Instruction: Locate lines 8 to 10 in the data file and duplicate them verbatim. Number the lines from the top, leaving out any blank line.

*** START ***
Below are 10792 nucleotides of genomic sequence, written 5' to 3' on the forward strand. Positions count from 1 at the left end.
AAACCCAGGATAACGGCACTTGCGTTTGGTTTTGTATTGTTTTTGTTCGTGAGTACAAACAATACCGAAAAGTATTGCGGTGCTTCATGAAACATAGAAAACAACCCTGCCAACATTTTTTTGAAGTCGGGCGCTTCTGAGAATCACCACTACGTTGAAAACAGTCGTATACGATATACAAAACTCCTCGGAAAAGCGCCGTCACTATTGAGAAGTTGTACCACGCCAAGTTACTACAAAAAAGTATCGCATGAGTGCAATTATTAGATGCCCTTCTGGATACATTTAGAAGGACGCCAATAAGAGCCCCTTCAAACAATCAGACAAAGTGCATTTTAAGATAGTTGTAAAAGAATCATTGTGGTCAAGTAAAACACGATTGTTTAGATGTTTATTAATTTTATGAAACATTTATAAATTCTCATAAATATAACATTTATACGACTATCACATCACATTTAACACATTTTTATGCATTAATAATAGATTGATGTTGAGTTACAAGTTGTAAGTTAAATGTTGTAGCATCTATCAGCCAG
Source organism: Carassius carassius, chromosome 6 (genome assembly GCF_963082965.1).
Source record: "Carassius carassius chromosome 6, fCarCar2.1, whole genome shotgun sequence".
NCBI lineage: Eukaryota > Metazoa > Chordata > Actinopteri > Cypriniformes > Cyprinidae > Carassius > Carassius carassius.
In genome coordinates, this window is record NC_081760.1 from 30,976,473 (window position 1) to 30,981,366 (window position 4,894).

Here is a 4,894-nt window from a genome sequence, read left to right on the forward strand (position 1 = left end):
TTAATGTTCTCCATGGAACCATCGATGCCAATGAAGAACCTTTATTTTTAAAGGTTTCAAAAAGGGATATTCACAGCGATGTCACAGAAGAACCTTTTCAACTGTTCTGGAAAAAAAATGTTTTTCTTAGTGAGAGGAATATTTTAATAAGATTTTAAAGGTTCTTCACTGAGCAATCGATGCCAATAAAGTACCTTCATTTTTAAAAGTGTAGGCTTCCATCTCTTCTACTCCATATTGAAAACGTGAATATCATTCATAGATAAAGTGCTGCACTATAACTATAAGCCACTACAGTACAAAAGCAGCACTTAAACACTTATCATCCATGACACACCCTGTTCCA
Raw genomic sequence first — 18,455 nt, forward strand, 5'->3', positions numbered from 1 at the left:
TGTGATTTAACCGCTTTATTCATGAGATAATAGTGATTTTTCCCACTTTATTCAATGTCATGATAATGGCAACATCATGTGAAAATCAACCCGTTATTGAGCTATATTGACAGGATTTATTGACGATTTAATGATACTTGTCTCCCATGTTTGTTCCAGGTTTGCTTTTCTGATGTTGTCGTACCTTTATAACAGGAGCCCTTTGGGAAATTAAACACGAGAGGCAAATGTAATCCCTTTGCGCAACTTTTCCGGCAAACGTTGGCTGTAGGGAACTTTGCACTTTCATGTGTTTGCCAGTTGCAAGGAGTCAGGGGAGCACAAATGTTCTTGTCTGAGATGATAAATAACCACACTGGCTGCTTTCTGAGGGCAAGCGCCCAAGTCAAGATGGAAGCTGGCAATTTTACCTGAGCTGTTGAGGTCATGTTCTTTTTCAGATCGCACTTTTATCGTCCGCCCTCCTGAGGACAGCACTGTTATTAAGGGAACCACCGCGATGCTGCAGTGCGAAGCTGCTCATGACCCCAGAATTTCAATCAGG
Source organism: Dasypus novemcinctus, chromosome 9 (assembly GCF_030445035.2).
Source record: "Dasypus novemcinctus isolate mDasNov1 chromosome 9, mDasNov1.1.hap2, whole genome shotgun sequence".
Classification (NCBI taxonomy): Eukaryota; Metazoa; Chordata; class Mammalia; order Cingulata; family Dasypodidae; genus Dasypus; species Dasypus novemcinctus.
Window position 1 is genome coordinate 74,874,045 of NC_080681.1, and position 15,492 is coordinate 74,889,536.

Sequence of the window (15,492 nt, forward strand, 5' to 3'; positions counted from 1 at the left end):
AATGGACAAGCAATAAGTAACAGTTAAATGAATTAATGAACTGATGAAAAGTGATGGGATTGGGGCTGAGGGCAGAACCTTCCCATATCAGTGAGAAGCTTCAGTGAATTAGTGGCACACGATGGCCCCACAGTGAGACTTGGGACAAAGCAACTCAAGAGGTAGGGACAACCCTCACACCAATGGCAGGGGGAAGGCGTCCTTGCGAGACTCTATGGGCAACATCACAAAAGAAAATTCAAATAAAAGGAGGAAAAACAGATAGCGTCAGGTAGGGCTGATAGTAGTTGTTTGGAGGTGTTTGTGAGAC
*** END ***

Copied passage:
TTAATGTTCTCCATGGAACCATCGATGCCAATGAAGAACCTTTATTTTTAAAGGTTTCAAAAAGGGATATTCACAGCGATGTCACAGAAGAACCTTTTCAACTGTTCTGGAAAAAAAATGTTTTTCTTAGTGAGAGGAATATTTTAATAAGATTTTAAAGGTTCTTCACTGAGCAATCGATGCCAATAAAGTACCTTCATTTTTAAAAGTGTAGGCTTCCATCTCTTCTACTCCATATTGAAAACGTGAATATCATTCATAGATAAAGTGCTGCACTATAACTATAAGCCACTACAGTACAAAAGCAGCACTTAAACACTTATCATCCATGACACACCCTGTTCCA
Raw genomic sequence first — 18,455 nt, forward strand, 5'->3', positions numbered from 1 at the left:
TGTGATTTAACCGCTTTATTCATGAGATAATAGTGATTTTTCCCACTTTATTCAATGTCATGATAATGGCAACATCATGTGAAAATCAACCCGTTATTGAGCTATATTGACAGGATTTATTGACGATTTAATGATACTTGTCTCCCATGTTTGTTCCAGGTTTGCTTTTCTGATGTTGTCGTACCTTTATAACAGGAGCCCTTTGGGAAATTAAACACGAGAGGCAAATGTAATCCCTTTGCGCAACTTTTCCGGCAAACGTTGGCTGTAGGGAACTTTGCACTTTCATGTGTTTGCCAGTTGCAAGGAGTCAGGGGAGCACAAATGTTCTTGTCTGAGATGATAAATAACCACACTGGCTGCTTTCTGAGGGCAAGCGCCCAAGTCAAGATGGAAGCTGGCAATTTTACCTGAGCTGTTGAGGTCATGTTCTTTTTCAGATCGCACTTTTATCGTCCGCCCTCCTGAGGACAGCACTGTTATTAAGGGAACCACCGCGATGCTGCAGTGCGAAGCTGCTCATGACCCCAGAATTTCAATCAGG